Review by: Bryan S. Glass University of Texas at Austin
Michael Foot: A Life, Kenneth O. Morgan (London: HarperPress, 2007), 568 pages
The authorized biography of Michael Foot by Labour Lord Kenneth O. Morgan provides readers with an intimate look at the embattled political leader of the early 1980s. As Morgan properly observes, Foot’s tenure as Labour leader from 1980 to 1983 can only be described as disastrous. Foot, a strong left-wing socialist with the heart of a nineteenth century liberal, established his reputation as an agitator of protest in the early 1950s over the budget row. His outright rejection of Chancellor Gaitskell’ s budget, which stripped money from the National Health Service for rearmament purposes, placed Foot squarely at odds with the Labour Government of Clement Attlee. Foot followed his good friend, and stringent socialist, Nye Bevan, the mastermind behind the National Health Service, in opposition to the 1951 budget and never seemed to understand the intricacies of power politics. Accordingly, ‘Foot’s political biography reads like a broken record as he engaged in consistently vehement criticism of the establishment until reaching the Government benches for the first time in the 1970s. Thus, the most fascinating and revealing sections of this thorough biography address the literary and personal life of Michael Foot.
Morgan portrays Foot throughout as an indefatigable spirit always in search of greater accomplishments. One of Foot’s favorite quotes, which could easily sum up his life, comes from the French socialist thinker Saint-Simon. Saint-Simon instructed his servant to tell him every morning to “Get up. . . because you have great things to do.” Foot’s literary career, when taken with his other time-constraining journalistic and political occupations, proves all the more amazing. Foot’s first work “Guilty Men,” while not always factually accurate, did turn him into an overnight celebrity and forever sullied the word appeasement. Foot and his collaborators Frank Owen and Peter Howard wrote the book in three days and saw it published only a month later on 5 July 1940. The book demanded that those politicians in the government responsible for appeasing Hitler should be publicly shamed and forced into retirement. Although the book appeared under the pseudonym “Cato”, mainly because the three authors wrote it during work hours at the Evening Standard, it would soon leak out that this work of biting satire came mainly from the pen of Michael Foot. From this point on, his career as an. author would prove to be the stabilizing force in an otherwise hectic life.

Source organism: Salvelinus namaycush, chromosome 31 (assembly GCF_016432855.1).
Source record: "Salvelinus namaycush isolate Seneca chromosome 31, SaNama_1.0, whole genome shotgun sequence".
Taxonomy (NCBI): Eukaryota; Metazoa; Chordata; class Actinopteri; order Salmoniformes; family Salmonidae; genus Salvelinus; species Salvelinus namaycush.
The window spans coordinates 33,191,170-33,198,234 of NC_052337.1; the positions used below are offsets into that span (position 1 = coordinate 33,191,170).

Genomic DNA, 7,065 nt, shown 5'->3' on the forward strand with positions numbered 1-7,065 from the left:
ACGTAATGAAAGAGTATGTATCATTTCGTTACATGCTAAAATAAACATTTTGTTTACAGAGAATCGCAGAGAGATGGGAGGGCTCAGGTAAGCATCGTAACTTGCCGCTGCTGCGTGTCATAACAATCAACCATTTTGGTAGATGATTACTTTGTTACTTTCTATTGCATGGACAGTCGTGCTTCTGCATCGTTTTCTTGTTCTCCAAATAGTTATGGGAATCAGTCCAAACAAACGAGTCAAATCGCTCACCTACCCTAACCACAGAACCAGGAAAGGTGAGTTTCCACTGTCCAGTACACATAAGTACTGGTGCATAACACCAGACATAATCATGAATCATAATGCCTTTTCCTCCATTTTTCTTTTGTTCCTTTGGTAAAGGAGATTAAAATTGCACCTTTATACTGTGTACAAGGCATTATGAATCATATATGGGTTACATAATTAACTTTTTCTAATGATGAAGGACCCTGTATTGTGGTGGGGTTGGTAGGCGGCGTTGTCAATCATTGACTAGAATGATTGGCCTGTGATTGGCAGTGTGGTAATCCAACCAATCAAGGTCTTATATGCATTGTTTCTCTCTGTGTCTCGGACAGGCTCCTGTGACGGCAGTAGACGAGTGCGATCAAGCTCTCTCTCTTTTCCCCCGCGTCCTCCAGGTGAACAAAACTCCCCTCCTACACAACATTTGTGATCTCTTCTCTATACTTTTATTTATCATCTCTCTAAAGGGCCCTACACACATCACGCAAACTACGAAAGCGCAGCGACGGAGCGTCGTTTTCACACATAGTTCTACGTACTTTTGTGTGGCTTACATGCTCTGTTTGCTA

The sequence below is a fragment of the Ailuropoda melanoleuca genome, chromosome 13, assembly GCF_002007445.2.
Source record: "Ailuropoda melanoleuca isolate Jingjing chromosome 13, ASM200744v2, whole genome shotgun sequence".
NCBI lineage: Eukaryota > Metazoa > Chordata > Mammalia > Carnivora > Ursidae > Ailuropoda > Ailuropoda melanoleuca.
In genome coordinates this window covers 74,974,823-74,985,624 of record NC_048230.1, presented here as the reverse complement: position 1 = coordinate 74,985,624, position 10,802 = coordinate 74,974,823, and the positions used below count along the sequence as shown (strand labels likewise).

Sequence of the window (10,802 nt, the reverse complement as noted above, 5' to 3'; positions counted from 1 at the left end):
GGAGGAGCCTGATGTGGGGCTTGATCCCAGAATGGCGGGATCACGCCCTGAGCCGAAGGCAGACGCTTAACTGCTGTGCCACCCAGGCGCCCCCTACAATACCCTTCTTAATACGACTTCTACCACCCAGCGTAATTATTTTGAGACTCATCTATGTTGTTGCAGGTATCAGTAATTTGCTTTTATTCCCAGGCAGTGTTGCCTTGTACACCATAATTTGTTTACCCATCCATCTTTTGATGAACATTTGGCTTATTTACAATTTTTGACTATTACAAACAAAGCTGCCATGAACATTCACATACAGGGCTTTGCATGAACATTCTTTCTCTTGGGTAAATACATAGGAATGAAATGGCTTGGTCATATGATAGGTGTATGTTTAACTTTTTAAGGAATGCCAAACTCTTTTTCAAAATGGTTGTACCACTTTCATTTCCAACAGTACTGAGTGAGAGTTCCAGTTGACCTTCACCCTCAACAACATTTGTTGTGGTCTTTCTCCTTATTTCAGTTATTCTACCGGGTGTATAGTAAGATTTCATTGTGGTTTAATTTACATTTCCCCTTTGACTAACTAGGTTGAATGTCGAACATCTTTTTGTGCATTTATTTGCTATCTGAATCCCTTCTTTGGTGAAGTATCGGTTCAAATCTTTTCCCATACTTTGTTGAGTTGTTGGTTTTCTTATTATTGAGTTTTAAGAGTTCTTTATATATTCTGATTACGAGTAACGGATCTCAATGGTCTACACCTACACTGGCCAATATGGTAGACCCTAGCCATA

Michael Foot the person also shines through in this biography. Morgan treats the reader to an in-depth look at Foof s relationships with famous personalities such as Lloyd George, Sir Stafford Cripps, Lord Beaverbrook, Randolph Churchill, Nye Bevan, Indira Gandhi, and Tony Blair. Most important of all, Foot’s strong relationship with his wife, Jill Craigie, powers itself onto the page. The highs and lows of their relationship make for interesting reading. Most importantly, though, it proves that underneath Foot the vitriolic speaker lived a frail, fallible human being. As much as Foot’s political, journalistic, and literary accomplishments threaten to overwhelm any narrative on his life, Morgan finds subtle ways throughout the biography to ground his subject through the medium of personal relationships. This tactic allows the reader to connect with Michael Foot and makes the work utterly attractive to the general public.
Although Michael Foot led a privileged life, his tireless efforts to promote causes such as the National Health Service, the Campaign for Nuclear Disarmament and protection for the working classes exemplify his place in history as a man of the people. His corpus of work should be honored not only for its scale but also its quality. Kenneth Morgan, in turn, deserves the highest praise for a biography that illuminates the complexity and humanity of its undeniably controversial subject.